Apache has released fixes for two security flaws in its HTTP server, including a path traversal and file disclosure weakness. According to the company, it is exploited aggressively in the wild.
In an advisory released on Tuesday, the open-source project’s maintainers stated that in Apache HTTP Server 2.4.49, a vulnerability was discovered in a modification to path normalization. An attacker might map URLs to files beyond the intended document root via a path traversal attack:
“While fuzzing the 2.4.49 httpd, a new null pointer dereference was detected during HTTP/2 request processing, allowing an external source to DoS the server. This requires a specially crafted request. The vulnerability was recently introduced in version 2.4.49. No exploit is known to the project.”
The statement continues with their views stating that these requests can execute if files beyond the document root are not secured by ‘require all denied.’ Moreover, this vulnerability might also expose the source of interpreted files, such as CGI scripts.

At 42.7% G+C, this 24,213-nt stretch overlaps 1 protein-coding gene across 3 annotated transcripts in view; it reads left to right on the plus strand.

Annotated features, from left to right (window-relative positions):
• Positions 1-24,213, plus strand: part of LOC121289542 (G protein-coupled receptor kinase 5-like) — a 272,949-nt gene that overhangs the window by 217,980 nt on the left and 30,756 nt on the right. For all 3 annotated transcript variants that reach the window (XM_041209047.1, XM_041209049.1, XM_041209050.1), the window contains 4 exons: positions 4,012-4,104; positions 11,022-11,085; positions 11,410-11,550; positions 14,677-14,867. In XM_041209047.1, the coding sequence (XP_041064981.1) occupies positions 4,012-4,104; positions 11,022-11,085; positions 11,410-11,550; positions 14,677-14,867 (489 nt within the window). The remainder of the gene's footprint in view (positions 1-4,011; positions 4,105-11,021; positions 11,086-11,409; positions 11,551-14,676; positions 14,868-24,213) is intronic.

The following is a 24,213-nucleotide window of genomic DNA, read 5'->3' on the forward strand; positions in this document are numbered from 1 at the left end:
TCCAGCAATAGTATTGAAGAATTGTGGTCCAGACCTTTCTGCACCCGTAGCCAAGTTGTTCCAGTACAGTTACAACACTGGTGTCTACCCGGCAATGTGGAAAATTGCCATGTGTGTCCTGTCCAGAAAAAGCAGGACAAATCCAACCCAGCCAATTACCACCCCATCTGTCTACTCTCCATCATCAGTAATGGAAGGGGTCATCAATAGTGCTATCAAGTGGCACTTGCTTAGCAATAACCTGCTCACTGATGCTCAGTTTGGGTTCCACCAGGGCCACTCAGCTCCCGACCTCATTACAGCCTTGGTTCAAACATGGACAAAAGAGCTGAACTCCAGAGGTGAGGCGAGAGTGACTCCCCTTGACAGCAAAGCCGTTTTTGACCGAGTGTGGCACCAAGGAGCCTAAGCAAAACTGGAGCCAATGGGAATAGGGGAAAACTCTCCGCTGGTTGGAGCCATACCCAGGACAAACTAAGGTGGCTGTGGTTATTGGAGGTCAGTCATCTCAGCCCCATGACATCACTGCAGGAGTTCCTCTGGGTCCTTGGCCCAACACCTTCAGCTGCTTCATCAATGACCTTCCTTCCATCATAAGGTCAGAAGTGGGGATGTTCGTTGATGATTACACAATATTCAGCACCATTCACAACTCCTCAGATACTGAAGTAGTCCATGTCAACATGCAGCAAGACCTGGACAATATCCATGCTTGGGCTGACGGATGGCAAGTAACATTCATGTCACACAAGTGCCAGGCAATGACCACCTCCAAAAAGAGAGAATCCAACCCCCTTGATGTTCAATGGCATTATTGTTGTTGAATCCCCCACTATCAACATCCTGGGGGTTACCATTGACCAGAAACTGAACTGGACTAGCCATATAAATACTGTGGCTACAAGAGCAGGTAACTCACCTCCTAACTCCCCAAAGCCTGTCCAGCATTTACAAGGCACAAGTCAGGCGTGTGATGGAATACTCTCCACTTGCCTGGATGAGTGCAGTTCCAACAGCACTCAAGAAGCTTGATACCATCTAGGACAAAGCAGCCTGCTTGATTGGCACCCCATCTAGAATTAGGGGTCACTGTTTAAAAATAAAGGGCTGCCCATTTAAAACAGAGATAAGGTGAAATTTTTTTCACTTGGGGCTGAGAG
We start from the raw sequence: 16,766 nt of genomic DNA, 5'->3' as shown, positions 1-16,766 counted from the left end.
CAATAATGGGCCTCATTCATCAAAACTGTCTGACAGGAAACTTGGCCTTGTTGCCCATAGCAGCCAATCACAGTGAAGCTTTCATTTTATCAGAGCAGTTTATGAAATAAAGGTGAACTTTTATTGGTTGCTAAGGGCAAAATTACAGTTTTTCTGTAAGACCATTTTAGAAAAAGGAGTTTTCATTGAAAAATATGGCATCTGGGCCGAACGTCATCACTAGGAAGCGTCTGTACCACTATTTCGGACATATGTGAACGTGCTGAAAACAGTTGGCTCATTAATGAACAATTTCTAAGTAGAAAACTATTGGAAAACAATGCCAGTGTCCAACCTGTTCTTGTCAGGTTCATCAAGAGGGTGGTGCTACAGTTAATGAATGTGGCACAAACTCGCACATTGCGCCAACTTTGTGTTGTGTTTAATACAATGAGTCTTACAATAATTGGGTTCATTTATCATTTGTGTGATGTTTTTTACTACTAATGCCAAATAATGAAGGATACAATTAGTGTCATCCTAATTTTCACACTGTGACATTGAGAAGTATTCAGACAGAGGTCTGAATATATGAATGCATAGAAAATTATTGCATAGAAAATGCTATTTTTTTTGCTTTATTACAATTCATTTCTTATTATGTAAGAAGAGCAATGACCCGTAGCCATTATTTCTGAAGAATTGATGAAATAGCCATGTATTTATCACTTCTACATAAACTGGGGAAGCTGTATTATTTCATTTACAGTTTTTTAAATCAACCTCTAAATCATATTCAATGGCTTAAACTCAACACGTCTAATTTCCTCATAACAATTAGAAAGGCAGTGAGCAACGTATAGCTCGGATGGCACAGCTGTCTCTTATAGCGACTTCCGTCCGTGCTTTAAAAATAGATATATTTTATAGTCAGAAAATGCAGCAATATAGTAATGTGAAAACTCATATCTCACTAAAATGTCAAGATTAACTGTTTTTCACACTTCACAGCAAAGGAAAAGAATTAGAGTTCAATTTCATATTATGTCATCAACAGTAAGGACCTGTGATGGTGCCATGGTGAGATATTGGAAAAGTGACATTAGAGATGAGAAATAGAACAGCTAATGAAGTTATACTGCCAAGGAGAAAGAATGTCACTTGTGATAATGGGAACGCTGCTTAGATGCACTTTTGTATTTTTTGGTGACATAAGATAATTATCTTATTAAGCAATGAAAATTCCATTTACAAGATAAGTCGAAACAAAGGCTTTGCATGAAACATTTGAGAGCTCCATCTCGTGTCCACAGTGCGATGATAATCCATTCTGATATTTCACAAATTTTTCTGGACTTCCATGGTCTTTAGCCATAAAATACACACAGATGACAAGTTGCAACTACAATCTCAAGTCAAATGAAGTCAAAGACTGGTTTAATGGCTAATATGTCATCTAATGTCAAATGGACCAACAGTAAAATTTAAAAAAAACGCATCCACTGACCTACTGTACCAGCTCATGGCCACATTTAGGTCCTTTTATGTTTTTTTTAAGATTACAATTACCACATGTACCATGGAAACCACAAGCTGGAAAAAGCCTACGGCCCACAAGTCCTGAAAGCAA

“An attacker could use a path traversal attack to map URLs to files outside the expected document root. If files outside of the document root are not protected by “require all denied” these requests can succeed. Additionally this flaw could leak the source of interpreted files like CGI scripts. This issue is known to be exploited in the wild,” the advisory goes on.
This new vulnerability is tracked as CVE-2021-41773. Only the Apache HTTP server version 2.4.49 is affected by this flaw. This issue surfaced on September 29, 2021, and the credit for finding and reporting it goes to Ash Daulton and cPanel Security Team.
In addition to this vulnerability, another fix from Apache is a null pointer deference vulnerability discovered while processing HTTP/2 requests, which allows an attacker to launch a denial-of-service (DoS) attack on the server. The flaw was first present in version 2.4.49, according to the non-profit organization.
To limit the path traversal vulnerability and reduce any risk associated with active exploitation of the issue, experts strongly advise Apache users to patch their web servers as soon as feasible.